Lawmakers engaged in bitter battle for control of California Senate

Published on

Sacramento Bee

The preoccupation for many Capitol insiders these days is not resolving the state budget stalemate, but handicapping the increasingly nasty duel between two Democratic state senators for the Senate’s top position – and with good reason.

Whoever succeeds termed-out John Burton as president pro tem will play a central role in shaping policy in the Democratic-controlled Legislature, since one of the unintended consequences of legislative term limits has been a shift of internal Capitol power from the long-dominant Assembly to the Senate. As 1,000-plus lobbyists work the Capitol on behalf of special interest groups, they consider Burton’s attitude, if he has one, to be the most important single factor in a bill’s fate.

Burton, the mercurial leader of the Senate for the past six years, has not overtly indicated whether he favors Sen. Don Perata, D-Oakland, or Sen. Martha Escutia, D-Whittier, the two leading candidates for the job. Ideologically, Burton may be closer to Escutia, but Perata’s election would also bolster the San Francisco Bay Area’s clout – no small factor. The Legislature’s unspoken practice has been to divide its top two leadership positions between the state’s two major metropolitan areas, and the speakership appears to be in the more or less permanent hands of Southern California politicians.

Gender and ethnicity are two other factors. Escutia wants to become the first woman and the first Latino to hold the position, while Perata represents the Democrats’ shrinking white male minority. But Escutia, the more abrasive of the two, doesn’t have universal support from either women or Latinos in the Senate,and influential unions appeared to be divided. As the senator-by-senator politicking intensifies – aimed at nailing down a majority of the 25 Democratic senators through persuasion, promises and threats – the gloves are coming off.

Underlying the contest is the eternal conflict between business interests and their foes, especially personal injury attorneys, environmentalists and consumer advocates. There’s little doubt that the former are rooting for Perata while the latter favor Escutia, and that the contending factions are doing whatever they can to win – including full-blown “opposition research” on the rivals and media leaks.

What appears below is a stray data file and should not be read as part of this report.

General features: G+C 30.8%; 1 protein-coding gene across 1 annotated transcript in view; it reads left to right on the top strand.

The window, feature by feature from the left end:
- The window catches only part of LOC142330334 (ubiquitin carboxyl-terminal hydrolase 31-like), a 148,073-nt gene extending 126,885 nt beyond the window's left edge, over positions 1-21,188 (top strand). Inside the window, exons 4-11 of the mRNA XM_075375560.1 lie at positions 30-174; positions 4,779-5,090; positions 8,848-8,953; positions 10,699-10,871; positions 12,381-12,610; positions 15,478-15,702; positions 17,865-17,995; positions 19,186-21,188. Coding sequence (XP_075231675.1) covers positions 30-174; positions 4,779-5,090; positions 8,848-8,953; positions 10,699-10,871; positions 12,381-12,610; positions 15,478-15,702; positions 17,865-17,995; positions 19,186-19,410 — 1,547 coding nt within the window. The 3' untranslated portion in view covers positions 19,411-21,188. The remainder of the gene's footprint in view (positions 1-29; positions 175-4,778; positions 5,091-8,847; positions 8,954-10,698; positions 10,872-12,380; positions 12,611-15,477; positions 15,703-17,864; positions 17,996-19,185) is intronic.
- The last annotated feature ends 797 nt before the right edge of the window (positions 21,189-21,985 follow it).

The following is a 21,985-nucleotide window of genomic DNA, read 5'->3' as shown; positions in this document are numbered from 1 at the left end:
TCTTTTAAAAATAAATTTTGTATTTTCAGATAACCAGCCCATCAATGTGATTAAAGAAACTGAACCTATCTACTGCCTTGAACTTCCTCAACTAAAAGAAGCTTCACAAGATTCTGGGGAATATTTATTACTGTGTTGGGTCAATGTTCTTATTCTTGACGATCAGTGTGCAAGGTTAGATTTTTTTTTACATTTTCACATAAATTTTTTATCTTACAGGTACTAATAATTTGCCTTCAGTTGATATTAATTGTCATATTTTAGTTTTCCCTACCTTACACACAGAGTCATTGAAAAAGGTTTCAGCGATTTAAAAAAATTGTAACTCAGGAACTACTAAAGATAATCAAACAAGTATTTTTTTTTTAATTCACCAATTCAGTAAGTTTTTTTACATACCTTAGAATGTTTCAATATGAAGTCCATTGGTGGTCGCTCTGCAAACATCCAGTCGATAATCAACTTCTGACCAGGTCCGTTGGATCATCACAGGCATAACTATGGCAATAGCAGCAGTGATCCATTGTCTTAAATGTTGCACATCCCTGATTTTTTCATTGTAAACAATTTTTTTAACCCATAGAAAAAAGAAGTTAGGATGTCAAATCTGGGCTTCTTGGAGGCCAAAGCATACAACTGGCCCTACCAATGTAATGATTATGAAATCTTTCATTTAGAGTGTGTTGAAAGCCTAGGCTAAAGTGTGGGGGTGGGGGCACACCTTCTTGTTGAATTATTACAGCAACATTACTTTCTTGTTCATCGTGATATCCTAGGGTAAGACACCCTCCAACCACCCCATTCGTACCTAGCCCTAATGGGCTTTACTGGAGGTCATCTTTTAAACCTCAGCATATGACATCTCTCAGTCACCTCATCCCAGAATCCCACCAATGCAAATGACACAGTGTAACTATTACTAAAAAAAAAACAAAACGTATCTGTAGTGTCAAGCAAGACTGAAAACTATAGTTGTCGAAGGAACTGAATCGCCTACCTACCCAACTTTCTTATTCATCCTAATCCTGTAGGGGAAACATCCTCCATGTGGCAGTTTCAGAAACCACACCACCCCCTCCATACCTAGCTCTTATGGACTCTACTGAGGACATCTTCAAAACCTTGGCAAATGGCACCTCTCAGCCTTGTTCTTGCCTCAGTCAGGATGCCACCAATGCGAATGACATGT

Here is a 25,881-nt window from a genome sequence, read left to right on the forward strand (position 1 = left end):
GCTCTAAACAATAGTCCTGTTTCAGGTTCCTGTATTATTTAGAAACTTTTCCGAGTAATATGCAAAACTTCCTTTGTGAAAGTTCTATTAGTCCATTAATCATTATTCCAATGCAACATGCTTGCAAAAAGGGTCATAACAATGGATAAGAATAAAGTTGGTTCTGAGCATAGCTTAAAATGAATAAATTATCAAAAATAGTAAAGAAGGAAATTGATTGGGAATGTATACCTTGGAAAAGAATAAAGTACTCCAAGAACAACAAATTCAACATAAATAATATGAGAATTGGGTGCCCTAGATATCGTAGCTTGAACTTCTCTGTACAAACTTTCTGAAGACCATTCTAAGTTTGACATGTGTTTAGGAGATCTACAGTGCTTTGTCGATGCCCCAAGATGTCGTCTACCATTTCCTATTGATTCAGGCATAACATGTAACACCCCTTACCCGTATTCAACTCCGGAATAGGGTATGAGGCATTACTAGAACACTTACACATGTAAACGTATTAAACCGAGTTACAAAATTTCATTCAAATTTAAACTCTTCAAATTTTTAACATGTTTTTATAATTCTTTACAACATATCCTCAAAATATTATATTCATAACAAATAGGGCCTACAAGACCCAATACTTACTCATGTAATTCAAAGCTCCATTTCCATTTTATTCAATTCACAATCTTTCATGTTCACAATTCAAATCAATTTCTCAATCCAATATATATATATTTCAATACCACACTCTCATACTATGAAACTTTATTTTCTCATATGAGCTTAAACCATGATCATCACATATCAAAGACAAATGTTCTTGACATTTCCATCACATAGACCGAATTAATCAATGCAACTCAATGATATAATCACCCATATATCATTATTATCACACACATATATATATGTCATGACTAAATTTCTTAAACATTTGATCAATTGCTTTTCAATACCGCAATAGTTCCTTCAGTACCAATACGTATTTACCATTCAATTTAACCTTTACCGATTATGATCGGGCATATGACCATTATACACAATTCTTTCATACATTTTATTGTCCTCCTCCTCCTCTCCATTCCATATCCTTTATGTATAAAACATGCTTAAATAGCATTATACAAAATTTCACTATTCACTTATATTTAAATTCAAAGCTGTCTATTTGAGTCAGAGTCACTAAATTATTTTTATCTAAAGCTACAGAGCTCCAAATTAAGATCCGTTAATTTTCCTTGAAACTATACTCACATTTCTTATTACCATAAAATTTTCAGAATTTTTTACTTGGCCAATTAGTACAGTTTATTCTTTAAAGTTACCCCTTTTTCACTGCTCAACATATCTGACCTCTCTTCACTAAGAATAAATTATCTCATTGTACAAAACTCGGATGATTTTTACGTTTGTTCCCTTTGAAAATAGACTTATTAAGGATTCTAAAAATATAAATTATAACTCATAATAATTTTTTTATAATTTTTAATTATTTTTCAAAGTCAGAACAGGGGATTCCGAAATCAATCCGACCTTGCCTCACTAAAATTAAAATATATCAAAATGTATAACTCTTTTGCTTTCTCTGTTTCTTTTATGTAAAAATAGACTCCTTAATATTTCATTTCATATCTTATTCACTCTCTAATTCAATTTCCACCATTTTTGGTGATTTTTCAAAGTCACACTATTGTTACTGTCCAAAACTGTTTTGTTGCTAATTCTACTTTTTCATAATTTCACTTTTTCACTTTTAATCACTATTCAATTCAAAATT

In February, the San Francisco Chronicle published a series of articles describing Perata’s receipt of about $100,000 in “consulting fees” through a private company and a political action committee that may have originated with Mercury General Corp., a Los Angeles insurance company that was backing legislation carried by Perata. The legislator denied any wrongdoing, and there’s little doubt that the articles stemmed from research by those trying to sink Perata’s pro tem ambitions. A political adviser to the attorneys was peddling the story to journalists, and just after the initial Chronicle article appeared, Doug Heller of the lawyer-connected Foundation for Taxpayer and Consumer Rights, filed an ethics complaint against Perata.

Last week, a strikingly similar article about Escutia’s private finances appeared in the Los Angeles Times, although it’s unclear whether it resulted from the newspaper’s original reporting or stemmed from “oppo research” by groups trying to sink her drive to become Senate leader. The Times article said that Escutia’s husband, political consultant Leo Briones, had been paid millions of dollars “representing politicians and enterprises whose interests often intersect with her duties.” The Times reported that Briones’ firm, Centaur North Strategic Communications, has billed clients more than $3.4 million since 1997, when Escutia began disclosing his clients in her economic interest filings. Like Perata, Escutia denies any conflict of interest and insists that she plays no role in Briones’ business.

The timing of the showdown vote could be critical to the outcome. If it occurs, as now scheduled, just before the end of this year’s session, which ends Aug. 31, Burton and other lame-duck senators can vote, but if it comes after the November election, nine newly elected senators will vote.

Most nose-counters rate it as a tossup now, and it’s at least theoretically possible that Republican votes for Perata would be decisive if Democrats don’t unite behind the one who nails down 13 Democratic senators.
Distributed by Scripps-McClatchy Western Service,

Consumer Watchdog
Consumer Watchdog
Providing an effective voice for American consumers in an era when special interests dominate public discourse, government and politics. Non-partisan.

Latest Videos

Latest Releases

In The News

Latest Report

Support Consumer Watchdog

Subscribe to our newsletter

To be updated with all the latest news, press releases and special reports.

More Releases